• There have been two big changes in my lifetime. Now that women have other things to think about – education, careers etc, and reliable contraception means that they really do have more choices, they seem to have become very detached from babies and childbirth. The other is the internet. When I was pregnant, people like me turned to books, which were generally written by doctors. Not sure that they were that helpful, but I was not bombarded with nonsenses and I was fairly well informed about the downside of childbirth anyway from older girl friends and relatives. If everything you read is telling you that childbirth (and mothering) is natural and normal and bliss is easily achievable, why bother to think any further? Such a plausible fantasy.

            Scare stories and unpalatable facts are a bit of a problem – most women don’t need to concern themselves with such things. Ignoring them or being denied access to them while NCB is rampant in misinforming is also a problem. Something or someone has to counter the bilge that dominates the internet, and sow the odd seed of doubt that might save lives and misery

  • Amy Tuteur, MD

    What’s truly shocking about the inclusion of Dr. Biter is that is demonstrates beyond a shadow of a doubt that what these women believe to be at stake is their “right” to ignore any and all medical and safety standards.

    There is no possible way that anyone could believe that Dr. Biter was being persecuted for his support of physiological birth. He was disciplined because of multiple episodes of egregious malpractice; but because he supported them (it seems never to have occurred to them that he supported homebirth midwives precisely BECAUSE he was a negligent and unprofessional provider) they are supporting him.

    It’s a case of “you scratch my back, I’ll scratch yours,” and if women and babies are hurt or killed along the way, that’s their own problem.

    • The Bofa on the Sofa

      Is Biter the one that had sex with his patients, or is that Fischbein?

      I really have a hard time keeping up with the sleaze.

      • Renee Martin

        Fischbein is the one that has sex w patients.
        Biter is a menace, and kills babies.
        Both are a disgrace. But you don’t see THEIR profession inviting them to speak, or raising them money.

        • The Bofa on the Sofa

          I think I get confused because for so long, I always assumed that “Dr Biter” was just people’s label for Fischbein based on his activities.

          • Laura

            Dr. Biter has practiced in San Diego – Encinitas to be exact. Dr. Fischbein had offices in Los Angeles and Carpinteria (about an
            hour outside of LA). Given that they both had practices in So Cal, it’s easy to get them confused. To my knowledge, though, Dr. Fischbein was not cited with any medical errors.

          • Susan

            Where did Fischbein deliver near Carpinteria? I thought he was in Thousand Oaks?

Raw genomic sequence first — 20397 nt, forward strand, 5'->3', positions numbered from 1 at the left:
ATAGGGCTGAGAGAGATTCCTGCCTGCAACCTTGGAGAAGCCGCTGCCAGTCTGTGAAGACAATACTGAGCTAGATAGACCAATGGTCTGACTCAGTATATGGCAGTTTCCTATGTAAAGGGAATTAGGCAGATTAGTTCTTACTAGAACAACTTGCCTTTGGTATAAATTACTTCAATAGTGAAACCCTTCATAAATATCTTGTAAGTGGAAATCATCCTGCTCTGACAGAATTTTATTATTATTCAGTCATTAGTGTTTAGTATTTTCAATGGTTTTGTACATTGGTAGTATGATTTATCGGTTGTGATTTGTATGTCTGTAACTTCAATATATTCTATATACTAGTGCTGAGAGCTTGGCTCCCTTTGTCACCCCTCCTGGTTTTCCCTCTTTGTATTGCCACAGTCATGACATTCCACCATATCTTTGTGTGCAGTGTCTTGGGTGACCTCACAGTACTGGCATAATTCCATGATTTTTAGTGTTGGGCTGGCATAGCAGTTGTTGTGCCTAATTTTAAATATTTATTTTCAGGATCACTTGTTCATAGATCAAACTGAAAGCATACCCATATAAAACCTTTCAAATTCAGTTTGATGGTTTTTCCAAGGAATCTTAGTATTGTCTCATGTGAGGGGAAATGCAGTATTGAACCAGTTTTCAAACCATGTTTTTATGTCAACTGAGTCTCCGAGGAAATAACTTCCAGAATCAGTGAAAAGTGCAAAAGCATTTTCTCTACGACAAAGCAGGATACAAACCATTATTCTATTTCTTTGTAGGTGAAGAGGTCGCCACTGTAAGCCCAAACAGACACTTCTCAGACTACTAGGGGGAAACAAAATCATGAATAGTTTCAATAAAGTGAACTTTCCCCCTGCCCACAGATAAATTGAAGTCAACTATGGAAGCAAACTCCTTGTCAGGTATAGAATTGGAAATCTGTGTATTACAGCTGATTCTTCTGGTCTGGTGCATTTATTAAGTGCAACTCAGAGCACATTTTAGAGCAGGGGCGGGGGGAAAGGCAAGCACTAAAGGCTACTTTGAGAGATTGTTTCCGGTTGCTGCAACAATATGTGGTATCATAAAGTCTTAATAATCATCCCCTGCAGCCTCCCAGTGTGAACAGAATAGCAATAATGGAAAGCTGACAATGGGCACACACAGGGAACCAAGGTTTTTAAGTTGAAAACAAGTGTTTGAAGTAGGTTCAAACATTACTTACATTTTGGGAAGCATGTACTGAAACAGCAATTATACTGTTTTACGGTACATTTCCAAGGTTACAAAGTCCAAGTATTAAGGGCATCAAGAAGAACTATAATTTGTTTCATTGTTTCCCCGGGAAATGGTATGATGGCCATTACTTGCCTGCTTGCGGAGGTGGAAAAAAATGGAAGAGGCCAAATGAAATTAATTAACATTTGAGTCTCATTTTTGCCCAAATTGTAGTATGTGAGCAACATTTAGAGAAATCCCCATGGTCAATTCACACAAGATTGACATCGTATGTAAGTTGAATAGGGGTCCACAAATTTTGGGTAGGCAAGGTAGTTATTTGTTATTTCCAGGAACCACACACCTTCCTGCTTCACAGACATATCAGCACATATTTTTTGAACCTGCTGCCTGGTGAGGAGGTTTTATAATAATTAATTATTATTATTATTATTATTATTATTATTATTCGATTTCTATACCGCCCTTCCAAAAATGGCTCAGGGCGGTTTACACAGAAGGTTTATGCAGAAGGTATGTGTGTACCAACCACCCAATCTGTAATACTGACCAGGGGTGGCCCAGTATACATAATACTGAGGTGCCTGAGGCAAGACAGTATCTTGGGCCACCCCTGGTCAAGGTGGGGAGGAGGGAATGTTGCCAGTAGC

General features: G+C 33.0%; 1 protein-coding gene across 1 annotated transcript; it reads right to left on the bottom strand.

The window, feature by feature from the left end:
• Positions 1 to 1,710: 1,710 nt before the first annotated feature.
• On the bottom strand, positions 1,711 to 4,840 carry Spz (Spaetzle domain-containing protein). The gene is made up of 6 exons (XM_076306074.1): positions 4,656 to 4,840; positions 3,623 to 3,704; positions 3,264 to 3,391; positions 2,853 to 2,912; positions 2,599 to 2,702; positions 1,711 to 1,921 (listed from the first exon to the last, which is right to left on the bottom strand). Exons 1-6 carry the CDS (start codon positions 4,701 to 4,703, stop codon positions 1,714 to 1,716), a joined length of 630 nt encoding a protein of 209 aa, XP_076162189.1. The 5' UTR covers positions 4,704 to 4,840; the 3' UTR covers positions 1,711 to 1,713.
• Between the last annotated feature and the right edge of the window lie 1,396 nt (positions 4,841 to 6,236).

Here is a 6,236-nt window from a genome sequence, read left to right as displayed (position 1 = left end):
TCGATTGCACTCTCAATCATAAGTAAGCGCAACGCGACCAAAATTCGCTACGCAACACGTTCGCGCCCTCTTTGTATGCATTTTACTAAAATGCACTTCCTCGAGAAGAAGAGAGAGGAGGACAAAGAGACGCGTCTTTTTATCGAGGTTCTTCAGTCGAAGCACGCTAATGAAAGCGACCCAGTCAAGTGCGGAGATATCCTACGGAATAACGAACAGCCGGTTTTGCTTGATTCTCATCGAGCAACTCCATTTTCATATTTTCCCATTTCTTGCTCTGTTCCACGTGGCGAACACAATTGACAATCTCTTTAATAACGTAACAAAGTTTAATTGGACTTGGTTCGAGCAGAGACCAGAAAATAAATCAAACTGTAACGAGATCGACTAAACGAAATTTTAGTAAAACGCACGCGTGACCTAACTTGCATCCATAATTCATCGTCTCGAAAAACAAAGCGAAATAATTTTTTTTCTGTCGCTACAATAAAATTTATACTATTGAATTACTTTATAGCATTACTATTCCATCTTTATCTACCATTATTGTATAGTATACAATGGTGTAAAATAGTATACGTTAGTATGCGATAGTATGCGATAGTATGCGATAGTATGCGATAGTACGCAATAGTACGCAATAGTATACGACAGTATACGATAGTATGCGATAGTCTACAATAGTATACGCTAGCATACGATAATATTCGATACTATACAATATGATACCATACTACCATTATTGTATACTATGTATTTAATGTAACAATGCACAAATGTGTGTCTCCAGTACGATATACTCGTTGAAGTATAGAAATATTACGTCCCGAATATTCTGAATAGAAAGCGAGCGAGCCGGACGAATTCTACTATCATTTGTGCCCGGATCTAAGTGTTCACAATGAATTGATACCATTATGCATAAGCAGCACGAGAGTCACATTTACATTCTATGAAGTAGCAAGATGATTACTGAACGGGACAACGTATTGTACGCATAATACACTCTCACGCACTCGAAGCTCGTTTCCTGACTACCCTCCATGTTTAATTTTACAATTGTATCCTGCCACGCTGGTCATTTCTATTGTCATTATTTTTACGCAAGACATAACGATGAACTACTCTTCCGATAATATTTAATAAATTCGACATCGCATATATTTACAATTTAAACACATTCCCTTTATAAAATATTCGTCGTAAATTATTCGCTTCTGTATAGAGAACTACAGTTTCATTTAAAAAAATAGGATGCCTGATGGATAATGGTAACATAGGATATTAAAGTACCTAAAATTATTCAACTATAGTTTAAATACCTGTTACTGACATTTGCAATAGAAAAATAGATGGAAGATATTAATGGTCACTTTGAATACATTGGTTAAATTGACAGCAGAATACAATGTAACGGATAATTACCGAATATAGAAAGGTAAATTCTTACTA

• Susan

            I think you may have meant Camarillo, which is close to Thousand Oaks and the hospital that I believe he had the problems at.

          • Laura

            You’re right. Carpinteria is about 45 minutes further north on the 101 from Camarillo. In my mind the area is lumped together. I believe that he delivered at Cedars-Sinai here in LA,

          • Susan

            It looks like he worked at Cedars and Los Robles in Thousand Oaks. Weren’t they lucky!

          • Petanque

            Me too, I thought they were the same person!

        • Amazed

          “But you don’t see THEIR profession inviting them to speak, or raising them money”

          You see midwives inviting them to speak and raising them money, though. The idiots who donated directly to Biter’s personal account are kind of hard to forget.

          Keeping up with the title and idea of the conference, I suggest a new name for it – It Is a HUMAN RIGHT to Kill Your baby!

        • Kalacirya

          Fischbein lacks medical ethics, Biter lacks both ethics and skill. Both obviously lack good sense.

    • Captain Obvious

      Couldn’t his comments violate his probation? I mean, isn’t his probation partly to be accountable for his outcomes. And if he is denying his outcomes, then his license and privelges should be revoked.

      • Squillo

        See my comment below (I think he’s going to surrender his license rather than let the MBOC strip it). So at this point, he has nothing to lose. He’s never going to practice as a hospital-based OB again, and quite possibly never as a physician at all. His best hope is to continue to court homebirthers, either with an eye to practicing as a midwife (if the CA midwifery board will license him) or as some kind of pseudo-celebrity, much as Andrew Wakefield is doing. I’m sure there’s a book coming; donations don’t pay all the bills.

  • Squillo

    There are, as Amy says, 7 complaints (uncontested by Biter) filed with the MBOC, and an astounding 8 malpractice suits filed between 2005 and 2012, plus 1 small claims suit filed by a PR company. The mental gymnastics required to believe all of this is simply the result of other OBs not liking Biter’s support of “physiological birth” almost beggars imagination.